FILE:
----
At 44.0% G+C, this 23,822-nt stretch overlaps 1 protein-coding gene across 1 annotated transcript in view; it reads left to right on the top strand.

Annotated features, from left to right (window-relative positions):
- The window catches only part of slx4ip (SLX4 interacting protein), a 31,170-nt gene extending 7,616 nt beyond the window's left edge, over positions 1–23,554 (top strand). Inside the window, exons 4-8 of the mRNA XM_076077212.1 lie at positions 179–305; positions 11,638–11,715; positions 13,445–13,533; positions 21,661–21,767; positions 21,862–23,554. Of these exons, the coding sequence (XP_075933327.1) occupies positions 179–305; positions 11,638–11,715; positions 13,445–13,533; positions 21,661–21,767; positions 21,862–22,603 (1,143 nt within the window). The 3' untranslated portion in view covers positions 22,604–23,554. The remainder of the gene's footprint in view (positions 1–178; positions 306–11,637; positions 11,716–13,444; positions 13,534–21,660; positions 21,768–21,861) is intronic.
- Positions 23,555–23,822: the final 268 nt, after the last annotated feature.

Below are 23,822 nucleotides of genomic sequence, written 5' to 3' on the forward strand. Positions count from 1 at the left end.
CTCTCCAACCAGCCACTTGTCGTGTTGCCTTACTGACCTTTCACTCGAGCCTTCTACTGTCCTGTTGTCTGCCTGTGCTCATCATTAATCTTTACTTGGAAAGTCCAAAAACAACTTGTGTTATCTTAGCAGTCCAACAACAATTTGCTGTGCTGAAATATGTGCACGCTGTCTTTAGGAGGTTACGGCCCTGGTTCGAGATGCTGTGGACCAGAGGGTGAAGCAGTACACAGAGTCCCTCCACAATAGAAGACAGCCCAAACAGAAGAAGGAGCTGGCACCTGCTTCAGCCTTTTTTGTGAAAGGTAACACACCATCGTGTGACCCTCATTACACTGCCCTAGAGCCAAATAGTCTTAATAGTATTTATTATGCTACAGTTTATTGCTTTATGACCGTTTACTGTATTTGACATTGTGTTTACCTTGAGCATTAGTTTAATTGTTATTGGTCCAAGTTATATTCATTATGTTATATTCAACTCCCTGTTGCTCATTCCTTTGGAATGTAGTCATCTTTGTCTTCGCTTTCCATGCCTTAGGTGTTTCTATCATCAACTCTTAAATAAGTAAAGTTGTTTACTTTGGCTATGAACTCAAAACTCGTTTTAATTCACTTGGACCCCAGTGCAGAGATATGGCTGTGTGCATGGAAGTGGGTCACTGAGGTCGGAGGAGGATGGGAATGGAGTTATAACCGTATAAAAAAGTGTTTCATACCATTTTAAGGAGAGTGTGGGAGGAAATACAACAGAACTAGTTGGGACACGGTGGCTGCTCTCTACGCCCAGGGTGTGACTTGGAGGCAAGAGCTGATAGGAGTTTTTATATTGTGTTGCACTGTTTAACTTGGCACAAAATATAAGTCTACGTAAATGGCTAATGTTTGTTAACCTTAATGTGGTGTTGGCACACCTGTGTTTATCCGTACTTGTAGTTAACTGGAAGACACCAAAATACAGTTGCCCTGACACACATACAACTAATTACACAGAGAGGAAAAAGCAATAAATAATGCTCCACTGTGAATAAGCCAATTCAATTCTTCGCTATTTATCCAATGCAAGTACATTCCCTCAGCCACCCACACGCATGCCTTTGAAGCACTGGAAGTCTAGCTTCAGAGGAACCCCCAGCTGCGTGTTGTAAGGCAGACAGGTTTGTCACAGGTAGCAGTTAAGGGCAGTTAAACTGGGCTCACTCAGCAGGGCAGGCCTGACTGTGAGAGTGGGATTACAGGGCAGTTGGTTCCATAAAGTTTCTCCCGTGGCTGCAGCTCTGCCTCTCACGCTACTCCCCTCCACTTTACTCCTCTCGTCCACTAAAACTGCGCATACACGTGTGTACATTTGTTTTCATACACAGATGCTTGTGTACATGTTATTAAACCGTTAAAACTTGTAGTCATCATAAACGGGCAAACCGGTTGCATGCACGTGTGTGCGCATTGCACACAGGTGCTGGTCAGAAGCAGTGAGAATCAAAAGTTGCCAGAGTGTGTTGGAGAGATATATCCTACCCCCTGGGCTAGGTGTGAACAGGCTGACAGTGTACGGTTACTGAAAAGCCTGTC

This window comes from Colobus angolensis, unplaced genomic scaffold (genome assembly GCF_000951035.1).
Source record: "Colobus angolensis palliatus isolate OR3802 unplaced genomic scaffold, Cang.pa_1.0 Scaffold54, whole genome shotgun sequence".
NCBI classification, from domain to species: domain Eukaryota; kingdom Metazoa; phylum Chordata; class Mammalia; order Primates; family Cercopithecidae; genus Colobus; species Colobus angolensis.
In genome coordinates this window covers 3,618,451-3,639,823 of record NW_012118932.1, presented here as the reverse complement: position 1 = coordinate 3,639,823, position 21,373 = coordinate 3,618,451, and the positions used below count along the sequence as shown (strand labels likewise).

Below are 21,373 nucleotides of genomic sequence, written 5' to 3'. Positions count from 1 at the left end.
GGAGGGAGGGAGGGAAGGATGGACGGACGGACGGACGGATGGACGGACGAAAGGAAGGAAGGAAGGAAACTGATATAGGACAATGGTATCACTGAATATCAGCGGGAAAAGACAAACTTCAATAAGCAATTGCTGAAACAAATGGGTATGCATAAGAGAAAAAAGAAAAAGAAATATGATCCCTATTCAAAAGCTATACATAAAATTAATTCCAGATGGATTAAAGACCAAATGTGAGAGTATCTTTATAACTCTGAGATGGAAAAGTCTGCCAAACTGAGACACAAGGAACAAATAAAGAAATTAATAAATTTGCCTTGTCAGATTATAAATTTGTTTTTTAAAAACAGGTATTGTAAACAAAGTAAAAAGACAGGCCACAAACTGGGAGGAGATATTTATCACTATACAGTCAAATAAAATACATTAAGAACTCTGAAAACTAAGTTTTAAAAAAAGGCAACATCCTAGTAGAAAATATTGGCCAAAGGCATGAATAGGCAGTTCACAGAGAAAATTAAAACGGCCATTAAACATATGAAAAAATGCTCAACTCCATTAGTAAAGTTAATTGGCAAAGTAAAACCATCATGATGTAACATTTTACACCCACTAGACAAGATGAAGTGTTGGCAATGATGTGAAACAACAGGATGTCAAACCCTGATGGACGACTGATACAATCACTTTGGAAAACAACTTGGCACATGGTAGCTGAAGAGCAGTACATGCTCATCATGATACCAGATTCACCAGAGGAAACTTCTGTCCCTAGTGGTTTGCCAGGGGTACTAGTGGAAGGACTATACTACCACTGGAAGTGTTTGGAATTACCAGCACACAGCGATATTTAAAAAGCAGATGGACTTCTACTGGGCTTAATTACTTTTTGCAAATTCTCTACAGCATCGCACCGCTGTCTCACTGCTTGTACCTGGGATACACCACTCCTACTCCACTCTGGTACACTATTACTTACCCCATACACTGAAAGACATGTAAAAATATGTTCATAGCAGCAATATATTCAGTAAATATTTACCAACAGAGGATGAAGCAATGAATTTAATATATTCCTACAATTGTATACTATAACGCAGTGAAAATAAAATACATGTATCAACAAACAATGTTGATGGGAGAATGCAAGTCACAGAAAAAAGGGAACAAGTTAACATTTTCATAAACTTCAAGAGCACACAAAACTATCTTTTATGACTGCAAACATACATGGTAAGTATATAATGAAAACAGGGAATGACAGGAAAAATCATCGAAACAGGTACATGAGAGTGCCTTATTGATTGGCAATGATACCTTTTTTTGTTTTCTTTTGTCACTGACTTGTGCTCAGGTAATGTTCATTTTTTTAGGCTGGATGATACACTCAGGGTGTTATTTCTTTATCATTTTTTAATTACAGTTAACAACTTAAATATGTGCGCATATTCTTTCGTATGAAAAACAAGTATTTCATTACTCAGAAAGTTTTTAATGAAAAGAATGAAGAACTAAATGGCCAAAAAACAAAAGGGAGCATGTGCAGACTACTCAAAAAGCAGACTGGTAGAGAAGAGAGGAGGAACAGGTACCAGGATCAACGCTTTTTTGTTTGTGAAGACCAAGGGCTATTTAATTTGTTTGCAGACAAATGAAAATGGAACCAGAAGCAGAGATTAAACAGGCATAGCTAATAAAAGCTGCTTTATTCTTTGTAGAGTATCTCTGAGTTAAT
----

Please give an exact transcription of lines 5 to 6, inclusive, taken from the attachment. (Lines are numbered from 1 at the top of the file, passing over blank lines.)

Below are 23,822 nucleotides of genomic sequence, written 5' to 3' on the forward strand. Positions count from 1 at the left end.
CTCTCCAACCAGCCACTTGTCGTGTTGCCTTACTGACCTTTCACTCGAGCCTTCTACTGTCCTGTTGTCTGCCTGTGCTCATCATTAATCTTTACTTGGAAAGTCCAAAAACAACTTGTGTTATCTTAGCAGTCCAACAACAATTTGCTGTGCTGAAATATGTGCACGCTGTCTTTAGGAGGTTACGGCCCTGGTTCGAGATGCTGTGGACCAGAGGGTGAAGCAGTACACAGAGTCCCTCCACAATAGAAGACAGCCCAAACAGAAGAAGGAGCTGGCACCTGCTTCAGCCTTTTTTGTGAAAGGTAACACACCATCGTGTGACCCTCATTACACTGCCCTAGAGCCAAATAGTCTTAATAGTATTTATTATGCTACAGTTTATTGCTTTATGACCGTTTACTGTATTTGACATTGTGTTTACCTTGAGCATTAGTTTAATTGTTATTGGTCCAAGTTATATTCATTATGTTATATTCAACTCCCTGTTGCTCATTCCTTTGGAATGTAGTCATCTTTGTCTTCGCTTTCCATGCCTTAGGTGTTTCTATCATCAACTCTTAAATAAGTAAAGTTGTTTACTTTGGCTATGAACTCAAAACTCGTTTTAATTCACTTGGACCCCAGTGCAGAGATATGGCTGTGTGCATGGAAGTGGGTCACTGAGGTCGGAGGAGGATGGGAATGGAGTTATAACCGTATAAAAAAGTGTTTCATACCATTTTAAGGAGAGTGTGGGAGGAAATACAACAGAACTAGTTGGGACACGGTGGCTGCTCTCTACGCCCAGGGTGTGACTTGGAGGCAAGAGCTGATAGGAGTTTTTATATTGTGTTGCACTGTTTAACTTGGCACAAAATATAAGTCTACGTAAATGGCTAATGTTTGTTAACCTTAATGTGGTGTTGGCACACCTGTGTTTATCCGTACTTGTAGTTAACTGGAAGACACCAAAATACAGTTGCCCTGACACACATACAACTAATTACACAGAGAGGAAAAAGCAATAAATAATGCTCCACTGTGAATAAGCCAATTCAATTCTTCGCTATTTATCCAATGCAAGTACATTCCCTCAGCCACCCACACGCATGCCTTTGAAGCACTGGAAGTCTAGCTTCAGAGGAACCCCCAGCTGCGTGTTGTAAGGCAGACAGGTTTGTCACAGGTAGCAGTTAAGGGCAGTTAAACTGGGCTCACTCAGCAGGGCAGGCCTGACTGTGAGAGTGGGATTACAGGGCAGTTGGTTCCATAAAGTTTCTCCCGTGGCTGCAGCTCTGCCTCTCACGCTACTCCCCTCCACTTTACTCCTCTCGTCCACTAAAACTGCGCATACACGTGTGTACATTTGTTTTCATACACAGATGCTTGTGTACATGTTATTAAACCGTTAAAACTTGTAGTCATCATAAACGGGCAAACCGGTTGCATGCACGTGTGTGCGCATTGCACACAGGTGCTGGTCAGAAGCAGTGAGAATCAAAAGTTGCCAGAGTGTGTTGGAGAGATATATCCTACCCCCTGGGCTAGGTGTGAACAGGCTGACAGTGTACGGTTACTGAAAAGCCTGTC